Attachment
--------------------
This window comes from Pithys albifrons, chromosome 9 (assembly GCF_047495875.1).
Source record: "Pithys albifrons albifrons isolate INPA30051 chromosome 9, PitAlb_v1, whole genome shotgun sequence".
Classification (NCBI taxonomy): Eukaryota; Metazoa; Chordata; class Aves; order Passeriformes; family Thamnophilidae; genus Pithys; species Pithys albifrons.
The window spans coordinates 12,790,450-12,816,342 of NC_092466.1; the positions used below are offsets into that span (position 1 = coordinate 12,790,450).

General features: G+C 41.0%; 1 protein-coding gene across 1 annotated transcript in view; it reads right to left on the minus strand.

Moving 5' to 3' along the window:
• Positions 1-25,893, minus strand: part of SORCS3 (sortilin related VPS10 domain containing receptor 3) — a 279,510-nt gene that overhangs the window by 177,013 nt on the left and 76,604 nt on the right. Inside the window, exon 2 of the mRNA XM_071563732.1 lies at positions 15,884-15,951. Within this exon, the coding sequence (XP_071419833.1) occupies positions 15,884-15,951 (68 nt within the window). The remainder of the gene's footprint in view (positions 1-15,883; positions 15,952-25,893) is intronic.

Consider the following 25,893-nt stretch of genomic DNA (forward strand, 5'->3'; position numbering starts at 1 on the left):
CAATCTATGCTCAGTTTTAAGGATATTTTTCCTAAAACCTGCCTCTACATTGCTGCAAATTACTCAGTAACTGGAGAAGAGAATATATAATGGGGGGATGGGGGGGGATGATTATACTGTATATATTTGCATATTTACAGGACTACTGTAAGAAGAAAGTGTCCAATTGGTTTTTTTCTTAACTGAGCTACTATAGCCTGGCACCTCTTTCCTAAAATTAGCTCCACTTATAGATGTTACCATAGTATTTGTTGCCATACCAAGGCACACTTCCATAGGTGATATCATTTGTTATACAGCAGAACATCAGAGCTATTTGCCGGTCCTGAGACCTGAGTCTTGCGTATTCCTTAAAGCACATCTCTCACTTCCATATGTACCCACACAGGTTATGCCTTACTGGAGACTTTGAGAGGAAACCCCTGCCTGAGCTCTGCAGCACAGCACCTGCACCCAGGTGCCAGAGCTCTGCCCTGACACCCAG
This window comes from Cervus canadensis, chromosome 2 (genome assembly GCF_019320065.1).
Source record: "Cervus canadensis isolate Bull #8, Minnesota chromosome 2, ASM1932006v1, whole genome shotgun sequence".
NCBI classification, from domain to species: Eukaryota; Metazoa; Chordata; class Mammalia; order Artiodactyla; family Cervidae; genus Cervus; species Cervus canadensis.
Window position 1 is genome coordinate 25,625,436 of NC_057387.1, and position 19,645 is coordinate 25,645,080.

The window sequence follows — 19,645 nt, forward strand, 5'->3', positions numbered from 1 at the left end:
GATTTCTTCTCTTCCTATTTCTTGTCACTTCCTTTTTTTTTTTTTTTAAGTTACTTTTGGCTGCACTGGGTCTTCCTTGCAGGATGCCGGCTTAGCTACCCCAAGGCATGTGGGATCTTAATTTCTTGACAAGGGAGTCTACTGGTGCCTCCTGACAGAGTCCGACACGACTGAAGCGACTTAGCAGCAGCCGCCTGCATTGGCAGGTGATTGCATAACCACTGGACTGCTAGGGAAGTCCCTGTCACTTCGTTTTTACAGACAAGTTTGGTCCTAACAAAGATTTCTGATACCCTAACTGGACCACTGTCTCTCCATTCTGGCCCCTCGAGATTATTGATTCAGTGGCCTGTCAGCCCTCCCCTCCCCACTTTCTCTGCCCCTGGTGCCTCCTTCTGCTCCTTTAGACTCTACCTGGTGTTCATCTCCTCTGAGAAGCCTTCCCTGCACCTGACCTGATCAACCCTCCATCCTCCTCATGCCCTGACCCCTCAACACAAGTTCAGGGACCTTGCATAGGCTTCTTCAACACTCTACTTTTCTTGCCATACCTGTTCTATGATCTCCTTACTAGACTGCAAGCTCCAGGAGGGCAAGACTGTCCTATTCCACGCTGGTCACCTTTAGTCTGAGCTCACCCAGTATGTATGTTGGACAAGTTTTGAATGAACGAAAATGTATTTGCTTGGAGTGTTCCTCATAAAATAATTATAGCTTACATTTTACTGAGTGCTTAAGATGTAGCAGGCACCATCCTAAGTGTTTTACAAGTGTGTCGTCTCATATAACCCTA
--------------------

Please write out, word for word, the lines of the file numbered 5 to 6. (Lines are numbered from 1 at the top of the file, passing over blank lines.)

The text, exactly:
General features: G+C 41.0%; 1 protein-coding gene across 1 annotated transcript in view; it reads right to left on the minus strand.

Moving 5' to 3' along the window: